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RESTAURANT REVIEW : Fun of Korean Dining Is in the Variety : The Simi eatery offers more than grilled meats. Choices include tasty soups, tender dumplings and pungent seafood.

August 25, 1994|NORM CHANDLER FOX | SPECIAL TO THE TIMES

Because confession cleanses the soul, I will confess to being a Korean food lover. I travel down to L.A.'s Koreatown on Sunday mornings to devour steaming casseroles of tofu . . . drop into tiny Korean barbecue spots where I emerge with every pore reeking of wood smoke . . . and I even enjoy poking around Korean supermarkets, where much of the food for sale is positively unidentifiable.

Of all the Asian cuisines that have taken root on these shores, I feel that Korean food is the most misunderstood. Some folks mistakenly believe that every dish in the repertory is drenched in either garlic, hot pepper or both. Others erroneously assume that it's all barbecued meats, often cooked on a grill at your table.

The best of Korean cuisine also includes wonderful rice soup, toothsome dumplings, hearty casseroles, incredible seafood dishes and irresistible noodle concoctions along with an infinite variety of marinated vegetables.

Don't be dissuaded by the name of Oak's Korean B.B.Q. The restaurant in a Simi Valley mini-mall serves more than just grilled items, and the food is as good as or better than most places in Koreatown.

This brightly lit storefront spot contains roomy leather booths with grills built into the tables, and overhead metal air ducts to draw up the smoke. The congenial servers are all the siblings of the Yi family, and their parents do the cooking chores.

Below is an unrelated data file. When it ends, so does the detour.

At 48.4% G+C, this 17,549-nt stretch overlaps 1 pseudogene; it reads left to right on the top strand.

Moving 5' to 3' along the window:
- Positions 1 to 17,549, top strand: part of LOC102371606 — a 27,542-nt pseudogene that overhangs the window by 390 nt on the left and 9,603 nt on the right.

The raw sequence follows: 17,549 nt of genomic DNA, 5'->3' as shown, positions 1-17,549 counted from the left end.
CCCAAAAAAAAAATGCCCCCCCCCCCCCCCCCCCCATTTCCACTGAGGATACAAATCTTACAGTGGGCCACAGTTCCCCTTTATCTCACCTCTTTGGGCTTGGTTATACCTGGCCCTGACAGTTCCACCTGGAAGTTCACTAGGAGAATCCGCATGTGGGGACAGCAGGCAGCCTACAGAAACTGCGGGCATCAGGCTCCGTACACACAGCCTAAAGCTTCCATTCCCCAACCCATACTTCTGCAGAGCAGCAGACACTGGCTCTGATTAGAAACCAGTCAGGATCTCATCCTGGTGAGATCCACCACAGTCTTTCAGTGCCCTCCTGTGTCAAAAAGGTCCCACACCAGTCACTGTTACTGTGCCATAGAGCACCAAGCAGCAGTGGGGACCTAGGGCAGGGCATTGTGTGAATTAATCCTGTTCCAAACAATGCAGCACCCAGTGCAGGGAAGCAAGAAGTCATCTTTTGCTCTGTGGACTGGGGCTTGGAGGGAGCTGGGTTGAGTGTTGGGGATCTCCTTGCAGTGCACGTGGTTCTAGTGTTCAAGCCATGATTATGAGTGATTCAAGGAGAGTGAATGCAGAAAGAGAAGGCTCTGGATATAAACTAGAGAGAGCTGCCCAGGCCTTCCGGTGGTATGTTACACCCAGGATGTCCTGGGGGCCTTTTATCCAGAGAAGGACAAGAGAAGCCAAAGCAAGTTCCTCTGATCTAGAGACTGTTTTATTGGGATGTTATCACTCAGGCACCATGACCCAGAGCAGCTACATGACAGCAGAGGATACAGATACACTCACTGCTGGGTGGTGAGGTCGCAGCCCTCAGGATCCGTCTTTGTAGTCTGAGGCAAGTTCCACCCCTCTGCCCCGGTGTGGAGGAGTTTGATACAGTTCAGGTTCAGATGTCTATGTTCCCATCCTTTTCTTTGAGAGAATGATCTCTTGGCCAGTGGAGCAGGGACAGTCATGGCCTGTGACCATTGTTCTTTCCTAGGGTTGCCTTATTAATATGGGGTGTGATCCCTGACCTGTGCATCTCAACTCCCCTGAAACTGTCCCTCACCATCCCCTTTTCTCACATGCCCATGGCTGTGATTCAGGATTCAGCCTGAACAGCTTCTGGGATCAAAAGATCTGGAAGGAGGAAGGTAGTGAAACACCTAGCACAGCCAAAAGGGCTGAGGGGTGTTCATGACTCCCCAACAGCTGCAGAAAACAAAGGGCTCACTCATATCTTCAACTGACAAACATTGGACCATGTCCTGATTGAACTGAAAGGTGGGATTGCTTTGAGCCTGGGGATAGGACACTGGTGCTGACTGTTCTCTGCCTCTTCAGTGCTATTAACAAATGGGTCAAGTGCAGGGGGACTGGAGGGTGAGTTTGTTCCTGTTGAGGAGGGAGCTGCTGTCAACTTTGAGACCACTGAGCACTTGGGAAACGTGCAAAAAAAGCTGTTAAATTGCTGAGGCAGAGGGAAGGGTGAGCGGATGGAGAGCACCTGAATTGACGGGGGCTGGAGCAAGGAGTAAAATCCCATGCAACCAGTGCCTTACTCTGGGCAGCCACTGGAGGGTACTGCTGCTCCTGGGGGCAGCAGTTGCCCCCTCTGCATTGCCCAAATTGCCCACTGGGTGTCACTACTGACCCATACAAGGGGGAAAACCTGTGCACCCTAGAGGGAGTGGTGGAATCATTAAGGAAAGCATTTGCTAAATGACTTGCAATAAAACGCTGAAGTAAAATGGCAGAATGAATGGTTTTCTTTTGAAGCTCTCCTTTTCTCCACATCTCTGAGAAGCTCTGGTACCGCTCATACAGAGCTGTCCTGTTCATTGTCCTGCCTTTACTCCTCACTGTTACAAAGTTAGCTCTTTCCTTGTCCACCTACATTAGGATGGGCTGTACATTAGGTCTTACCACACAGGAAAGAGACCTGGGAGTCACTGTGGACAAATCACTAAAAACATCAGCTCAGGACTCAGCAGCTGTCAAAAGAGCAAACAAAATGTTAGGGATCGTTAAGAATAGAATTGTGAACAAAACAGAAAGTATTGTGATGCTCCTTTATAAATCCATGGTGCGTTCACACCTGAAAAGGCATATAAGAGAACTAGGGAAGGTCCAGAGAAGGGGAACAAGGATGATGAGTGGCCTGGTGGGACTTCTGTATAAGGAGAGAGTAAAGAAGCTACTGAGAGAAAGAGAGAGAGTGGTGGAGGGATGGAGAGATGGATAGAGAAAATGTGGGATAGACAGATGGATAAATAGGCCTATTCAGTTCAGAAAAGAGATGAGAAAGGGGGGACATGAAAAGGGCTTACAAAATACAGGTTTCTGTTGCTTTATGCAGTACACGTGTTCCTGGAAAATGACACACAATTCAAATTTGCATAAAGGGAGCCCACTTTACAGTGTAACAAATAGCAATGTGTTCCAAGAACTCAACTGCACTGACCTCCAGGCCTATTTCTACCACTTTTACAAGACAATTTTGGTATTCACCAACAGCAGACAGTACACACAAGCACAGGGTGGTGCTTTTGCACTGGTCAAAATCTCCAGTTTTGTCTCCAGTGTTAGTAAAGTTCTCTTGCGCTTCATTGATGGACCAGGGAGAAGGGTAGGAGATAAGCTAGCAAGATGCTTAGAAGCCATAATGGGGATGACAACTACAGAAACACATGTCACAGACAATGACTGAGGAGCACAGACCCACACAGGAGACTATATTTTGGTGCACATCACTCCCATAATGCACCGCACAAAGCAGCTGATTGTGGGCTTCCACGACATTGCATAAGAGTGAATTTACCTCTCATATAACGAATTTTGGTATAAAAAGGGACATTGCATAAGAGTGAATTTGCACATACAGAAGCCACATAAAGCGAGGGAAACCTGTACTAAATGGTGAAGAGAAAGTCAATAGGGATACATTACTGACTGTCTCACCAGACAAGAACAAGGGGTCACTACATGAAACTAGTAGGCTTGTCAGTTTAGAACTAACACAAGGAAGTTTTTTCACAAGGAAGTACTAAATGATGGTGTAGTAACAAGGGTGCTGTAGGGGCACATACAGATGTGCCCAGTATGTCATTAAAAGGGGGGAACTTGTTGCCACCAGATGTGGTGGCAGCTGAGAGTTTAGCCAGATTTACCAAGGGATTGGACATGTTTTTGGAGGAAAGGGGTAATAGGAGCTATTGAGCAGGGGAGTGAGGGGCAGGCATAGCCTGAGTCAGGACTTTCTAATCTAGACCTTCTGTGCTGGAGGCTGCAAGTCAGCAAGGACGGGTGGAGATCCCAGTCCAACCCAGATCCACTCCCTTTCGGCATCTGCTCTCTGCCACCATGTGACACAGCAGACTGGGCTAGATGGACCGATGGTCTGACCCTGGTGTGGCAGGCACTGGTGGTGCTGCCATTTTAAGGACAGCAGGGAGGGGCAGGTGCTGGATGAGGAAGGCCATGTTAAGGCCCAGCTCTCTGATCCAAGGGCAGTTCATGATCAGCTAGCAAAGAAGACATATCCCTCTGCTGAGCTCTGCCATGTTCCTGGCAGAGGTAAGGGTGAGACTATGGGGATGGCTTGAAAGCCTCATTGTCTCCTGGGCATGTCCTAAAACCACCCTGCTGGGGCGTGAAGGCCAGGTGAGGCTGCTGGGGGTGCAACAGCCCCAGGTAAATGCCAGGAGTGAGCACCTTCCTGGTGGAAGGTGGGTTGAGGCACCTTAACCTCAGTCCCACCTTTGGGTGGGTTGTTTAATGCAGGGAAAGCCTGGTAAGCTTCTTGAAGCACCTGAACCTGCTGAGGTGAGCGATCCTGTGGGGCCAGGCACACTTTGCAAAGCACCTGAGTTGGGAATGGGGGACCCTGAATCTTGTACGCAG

After ordering an icy Korean beer, I start with deep-fried mushrooms ($3) and squash ($3) and a small order of tempura-like shrimp and vegetables ($5). The batter is thick, airy and greaseless, giving each of these morsels a nice crunch. Another good starter is a tasty stir-fry of shredded beef, carrots, bean sprouts and rice noodles.

When our evenings cool down, you'll enjoy the huge bowl of rice porridge soup with tender beef dumplings ($7.50) subtly flavored with ginger, beef and scallion, making the concoction one of the great comfort foods of all time. Or you might try the spicy shredded beef soup ($7.95) or the equally hearty beef rib soup ($8.95). But the peppery broth with chunks of snapper ($9.95) lacks the gutsy flavor of the other soups.

By this time, the server has spread out a beautiful complimentary palette of small dishes of tangy kim chee (pickled cabbage), marinated turnips, spinach in sesame oil, bean sprouts, baby fish strands in sweet sauce, sliced omelet and pickled zucchini. Just the soup and condiments can make a satisfying light dinner.

I keep my eyes focused closely on the thinly sliced beef ($10.95), marinated in sesame oil and herbs, because it cooks very quickly on my lighted table grill. (I once got into a heated political discussion with my table companions and burned half my meal.) After the beef is grilled to my liking, I place it in a crisp leaf of romaine, add some rice, a slice or two of fresh garlic (grilled along with the beef), and a tasty sauce similar to hoisin. Then I fold it like a burrito and enjoy.

Or you can swap the beef for julienned slices of pork ($10.95) or chicken ($10.95) . Sometimes I add some of the tableside marinated vegetables. This is the fun of Korean dining: The food combination permutations seem endless.

Barbecued shrimp ($10.95) are nicely grilled but oddly bland. Conversely, the panbroiled squid ($9.50) are deliciously cooked with chilies, onions and broccoli, while the panbroiled eel ($13.95) is grilled with a delicate sweet sesame sauce that offsets the richness of the eel.

Served for two or more is the winning broiled mixed seafood ($22), a gargantuan caldron of clams, shrimp, squid, crab, snapper and scallops in an herb-scented broth.

Through all of my Korean restaurant experiences, I've learned that dessert is not a major part of the dining vocabulary. Here, as in most places, you receive sticks of chewing gum, which holds my sweet tooth at bay until I can drive to the nearest ice cream parlor.

Details

* WHAT: Oak's Korean B.B.Q.

* WHERE: 1970 Sequoia Ave., Simi Valley

* WHEN: Open Monday through Thursday 11 a.m. to 10 p.m., Friday and Saturday 11 a.m. to 10:30 p.m., Sunday 4 p.m. to 10 p.m.

* COST: Meal for two, food only, $25 to $40.

* FYI: MasterCard and Visa accepted. Sake and beer.

* ETC.: Call 583-3434.

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